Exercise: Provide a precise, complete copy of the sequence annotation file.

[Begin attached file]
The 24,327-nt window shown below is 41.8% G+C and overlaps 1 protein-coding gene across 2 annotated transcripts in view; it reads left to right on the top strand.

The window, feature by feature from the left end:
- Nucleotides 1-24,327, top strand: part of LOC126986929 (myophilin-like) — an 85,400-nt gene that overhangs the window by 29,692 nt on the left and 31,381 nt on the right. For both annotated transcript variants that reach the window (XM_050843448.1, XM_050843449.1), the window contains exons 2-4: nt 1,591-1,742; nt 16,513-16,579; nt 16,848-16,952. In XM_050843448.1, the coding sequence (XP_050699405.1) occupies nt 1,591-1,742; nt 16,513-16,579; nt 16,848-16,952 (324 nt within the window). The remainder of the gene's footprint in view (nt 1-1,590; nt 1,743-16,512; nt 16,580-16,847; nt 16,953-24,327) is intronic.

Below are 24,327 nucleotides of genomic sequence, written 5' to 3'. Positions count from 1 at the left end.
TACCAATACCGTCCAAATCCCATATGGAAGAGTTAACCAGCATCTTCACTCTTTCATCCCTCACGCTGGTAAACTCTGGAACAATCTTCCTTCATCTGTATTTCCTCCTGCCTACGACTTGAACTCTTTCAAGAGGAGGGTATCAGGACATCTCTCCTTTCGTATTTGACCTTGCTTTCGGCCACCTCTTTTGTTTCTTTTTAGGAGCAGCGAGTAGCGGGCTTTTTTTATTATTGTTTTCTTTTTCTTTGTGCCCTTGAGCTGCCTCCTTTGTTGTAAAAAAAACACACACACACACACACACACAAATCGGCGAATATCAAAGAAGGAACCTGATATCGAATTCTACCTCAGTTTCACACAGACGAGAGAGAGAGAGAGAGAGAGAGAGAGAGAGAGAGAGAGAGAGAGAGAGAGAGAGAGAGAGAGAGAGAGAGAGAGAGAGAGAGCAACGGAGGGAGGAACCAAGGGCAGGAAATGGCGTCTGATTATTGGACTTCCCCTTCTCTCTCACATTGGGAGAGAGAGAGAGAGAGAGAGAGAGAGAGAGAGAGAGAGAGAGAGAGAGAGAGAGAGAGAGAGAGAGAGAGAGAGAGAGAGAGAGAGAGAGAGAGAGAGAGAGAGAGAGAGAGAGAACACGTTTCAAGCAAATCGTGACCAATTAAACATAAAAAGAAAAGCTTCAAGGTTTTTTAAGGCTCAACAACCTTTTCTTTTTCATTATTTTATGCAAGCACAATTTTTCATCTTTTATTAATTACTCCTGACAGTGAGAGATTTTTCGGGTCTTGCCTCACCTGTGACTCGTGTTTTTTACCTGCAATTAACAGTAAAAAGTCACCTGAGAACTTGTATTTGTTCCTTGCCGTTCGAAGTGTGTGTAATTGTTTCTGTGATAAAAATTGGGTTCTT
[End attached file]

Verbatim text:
The 24,327-nt window shown below is 41.8% G+C and overlaps 1 protein-coding gene across 2 annotated transcripts in view; it reads left to right on the top strand.

The window, feature by feature from the left end:
- Nucleotides 1-24,327, top strand: part of LOC126986929 (myophilin-like) — an 85,400-nt gene that overhangs the window by 29,692 nt on the left and 31,381 nt on the right. For both annotated transcript variants that reach the window (XM_050843448.1, XM_050843449.1), the window contains exons 2-4: nt 1,591-1,742; nt 16,513-16,579; nt 16,848-16,952. In XM_050843448.1, the coding sequence (XP_050699405.1) occupies nt 1,591-1,742; nt 16,513-16,579; nt 16,848-16,952 (324 nt within the window). The remainder of the gene's footprint in view (nt 1-1,590; nt 1,743-16,512; nt 16,580-16,847; nt 16,953-24,327) is intronic.

Below are 24,327 nucleotides of genomic sequence, written 5' to 3'. Positions count from 1 at the left end.
TACCAATACCGTCCAAATCCCATATGGAAGAGTTAACCAGCATCTTCACTCTTTCATCCCTCACGCTGGTAAACTCTGGAACAATCTTCCTTCATCTGTATTTCCTCCTGCCTACGACTTGAACTCTTTCAAGAGGAGGGTATCAGGACATCTCTCCTTTCGTATTTGACCTTGCTTTCGGCCACCTCTTTTGTTTCTTTTTAGGAGCAGCGAGTAGCGGGCTTTTTTTATTATTGTTTTCTTTTTCTTTGTGCCCTTGAGCTGCCTCCTTTGTTGTAAAAAAAACACACACACACACACACACACAAATCGGCGAATATCAAAGAAGGAACCTGATATCGAATTCTACCTCAGTTTCACACAGACGAGAGAGAGAGAGAGAGAGAGAGAGAGAGAGAGAGAGAGAGAGAGAGAGAGAGAGAGAGAGAGAGAGAGAGAGAGAGAGAGAGCAACGGAGGGAGGAACCAAGGGCAGGAAATGGCGTCTGATTATTGGACTTCCCCTTCTCTCTCACATTGGGAGAGAGAGAGAGAGAGAGAGAGAGAGAGAGAGAGAGAGAGAGAGAGAGAGAGAGAGAGAGAGAGAGAGAGAGAGAGAGAGAGAGAGAGAGAGAGAGAGAGAGAGAGAGAGAGAGAACACGTTTCAAGCAAATCGTGACCAATTAAACATAAAAAGAAAAGCTTCAAGGTTTTTTAAGGCTCAACAACCTTTTCTTTTTCATTATTTTATGCAAGCACAATTTTTCATCTTTTATTAATTACTCCTGACAGTGAGAGATTTTTCGGGTCTTGCCTCACCTGTGACTCGTGTTTTTTACCTGCAATTAACAGTAAAAAGTCACCTGAGAACTTGTATTTGTTCCTTGCCGTTCGAAGTGTGTGTAATTGTTTCTGTGATAAAAATTGGGTTCTT